Living With Chronic Hepatitis C
Almost 4 Million Americans Have Been Infected With Hepatitis C Virus
This information will help you better understand what hepatitis C is, how you may have gotten it, and what you can do to prevent passing it to others.
What Is Hepatitis C?
Hepatitis C is a liver disease caused by the hepatitis C virus (HCV) , which is found in the blood of persons who have this disease. The infection is spread by contact with the blood of an infected person.
How Serious Is Hepatitis C?
Hepatitis C is serious for some persons, but not for others. Most persons who get hepatitis C carry the virus for the rest of their lives. Most of these persons have some liver damage, but many do not feel sick from the disease. Some persons with liver damage due to hepatitis C may develop cirrhosis ( scarring) of the liver and liver failure, which may take many years to develop. Others have no long- term effects.
What Can I Do Now That My Hepatitis C Test Is Positive?
Contact your doctor. Additional tests may be needed to check your diagnosis and to see if you have liver damage.
What If I Don't Feel Sick?
Many persons with chronic ( long- term) hepatitis C have no symptoms and feel well, but should still see their doctor. For some persons, the most common symptom is extreme tiredness.
How Can I Take Care Of My Liver?
- See your doctor regularly.
- Do not drink alcohol.
- Tell your doctor about all medicines that you are taking, even over- the- counter and herbal medicines.
- If you have liver damage from hepatitis C, you should get vaccinated against hepatitis A.
Is There Treatment For Hepatitis C?
Drugs are licensed for the treatment of persons with chronic hepatitis C. Combination drug therapy, using pegylated interferon and ribavirin, can get rid of the virus in up to 5 out of 10 persons with genotype 1, the most common genotype in the U. S. and 8 out of 10 persons with genotype 2 or 3. You should check with your doctor to see if treatment might help you.
What If I Am Pregnant?
About five out of every 100 infants born to HCV infected women become infected. This occurs at the time of birth, and there is no treatment that can prevent this from happening. However, infants infected with HCV at the time of birth seem to do very well in the . rst few years of life. More studies are needed to . nd out if these infants will have problems from the infection as they grow older.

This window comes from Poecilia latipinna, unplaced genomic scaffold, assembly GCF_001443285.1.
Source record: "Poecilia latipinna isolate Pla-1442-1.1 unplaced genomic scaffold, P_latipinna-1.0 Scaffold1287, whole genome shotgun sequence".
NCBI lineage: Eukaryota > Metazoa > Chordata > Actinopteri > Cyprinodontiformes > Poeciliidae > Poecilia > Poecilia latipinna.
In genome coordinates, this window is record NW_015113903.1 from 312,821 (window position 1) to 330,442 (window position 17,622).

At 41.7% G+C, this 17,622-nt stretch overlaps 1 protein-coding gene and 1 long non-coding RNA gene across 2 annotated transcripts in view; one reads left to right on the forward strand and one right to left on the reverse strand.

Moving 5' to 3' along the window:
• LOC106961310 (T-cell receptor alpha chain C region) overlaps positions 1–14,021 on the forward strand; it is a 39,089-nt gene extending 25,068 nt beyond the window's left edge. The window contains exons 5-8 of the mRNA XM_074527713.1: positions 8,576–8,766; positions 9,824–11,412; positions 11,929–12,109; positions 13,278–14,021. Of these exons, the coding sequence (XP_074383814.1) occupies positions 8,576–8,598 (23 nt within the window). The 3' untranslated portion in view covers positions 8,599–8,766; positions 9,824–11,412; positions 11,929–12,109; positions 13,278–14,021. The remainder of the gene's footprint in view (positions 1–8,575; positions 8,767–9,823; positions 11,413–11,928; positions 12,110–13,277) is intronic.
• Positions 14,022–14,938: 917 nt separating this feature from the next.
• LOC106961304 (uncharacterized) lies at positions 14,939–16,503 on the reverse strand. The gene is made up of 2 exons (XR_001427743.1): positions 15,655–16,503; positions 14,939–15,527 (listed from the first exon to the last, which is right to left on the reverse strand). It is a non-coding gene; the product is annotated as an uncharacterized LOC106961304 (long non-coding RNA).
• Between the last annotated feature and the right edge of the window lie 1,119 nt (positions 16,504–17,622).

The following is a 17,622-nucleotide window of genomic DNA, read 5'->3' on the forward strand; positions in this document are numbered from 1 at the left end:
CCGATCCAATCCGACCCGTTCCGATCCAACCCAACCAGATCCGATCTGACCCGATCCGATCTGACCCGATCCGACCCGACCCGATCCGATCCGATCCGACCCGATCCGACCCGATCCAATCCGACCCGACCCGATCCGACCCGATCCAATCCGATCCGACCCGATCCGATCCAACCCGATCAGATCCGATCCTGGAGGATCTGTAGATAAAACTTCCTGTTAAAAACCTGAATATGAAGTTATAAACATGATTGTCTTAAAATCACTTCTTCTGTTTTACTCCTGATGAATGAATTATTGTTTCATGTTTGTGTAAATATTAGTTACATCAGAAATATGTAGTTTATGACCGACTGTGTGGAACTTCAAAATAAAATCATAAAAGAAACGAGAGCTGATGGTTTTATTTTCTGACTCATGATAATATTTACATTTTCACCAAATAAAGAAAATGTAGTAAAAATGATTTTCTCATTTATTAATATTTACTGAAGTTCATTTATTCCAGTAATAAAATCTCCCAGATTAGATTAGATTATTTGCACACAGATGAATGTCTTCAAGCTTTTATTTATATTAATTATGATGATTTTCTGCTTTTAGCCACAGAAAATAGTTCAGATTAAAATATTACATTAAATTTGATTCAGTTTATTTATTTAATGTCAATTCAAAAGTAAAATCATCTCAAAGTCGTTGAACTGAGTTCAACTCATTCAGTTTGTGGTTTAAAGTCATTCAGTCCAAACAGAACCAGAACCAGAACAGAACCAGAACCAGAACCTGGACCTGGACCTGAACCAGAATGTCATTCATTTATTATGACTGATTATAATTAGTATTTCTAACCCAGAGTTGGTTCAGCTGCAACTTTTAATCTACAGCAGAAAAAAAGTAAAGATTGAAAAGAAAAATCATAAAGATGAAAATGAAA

Persons should not be excluded from work, school, play, child- care, or other settings on the basis of their HCV infection status.
Hepatitis C Is Not Spread By:
- breast feeding
- hugging or kissing
- food or water
- casual contact
- sharing eating utensils or drinking glasses
How Can I Prevent Spreading HCV To Others?
- Do not donate your blood, body organs, other tissue, or sperm.
- Do not share toothbrushes, razors, or other personal care articles that might have your blood on them.
- Cover your cuts and open sores.
- If you have one long-term steady sex partner, you do not need to change your sexual practices. There is a very low chance of giving hepatitis C to that partner through sexual activity. If you want to lower the small chance of spreading HCV to your sex partner, you may decide to use barrier precautions such as latex condoms. Ask your doctor about having your sex partner tested.
- There is no vaccine available to prevent hepatitis C.
If You Use Or Inject Street Drugs:
- Stop and get into a drug treatment program.
- If you cannot stop, never reuse or share drugs, syringes, cookers, cotton, water, or rinse cups.
- Get vaccinated against hepatitis A and hepatitis B.
If You Are Having Sex, But Not With One Steady Partner:
- You and your partners can get diseases spread by having sex ( e.g., AIDS, hepatitis B, gonorrhea or chlamydia).
- Use latex condoms. The efficacy of latex condoms in preventing infection with HCV is unknown, but their proper use might reduce transmission.
- The surest way to prevent the spread of any disease by sex is not to have sex at all.
- Get vaccinated against hepatitis B.
How Could I Have Gotten Hepatitis C?
HCV is spread primarily by exposure to human blood. You may have gotten hepatitis C if:
- you ever injected street drugs, even if you experimented a few times many years ago.
- you were treated for clotting problems with a blood product made before 1987.
- you received a blood transfusion or solid organ transplant ( e.g., kidney, liver, heart) from an infected donor.
- you were ever on long-term kidney dialysis.
- you were ever a health care worker and had frequent contact with blood in the work place, especially accidental needlesticks.
- your mother had hepatitis C at the time she gave birth to you.
- you ever had sex with a person infected with HCV.
- you lived with someone who was infected with HCV and shared items such as razors or toothbrushes that might have had blood on them.
A person who has hepatitis C can still get other types of viral hepatitis, such as hepatitis A or hepatitis B.
Persons depicted in these materials are models and used for illustrative purposes only.
For Information On Viral Hepatitis:
access our website at: www.cdc.gov/hepatitis
or call the Hepatitis Information Line at 1.888.4HEPCDC 1.888.443.7232
or write Centers for Disease Control and Prevention, Division of Viral Hepatitis, Mailstop G37 Atlanta, GA 30333
Contact your state or local health department.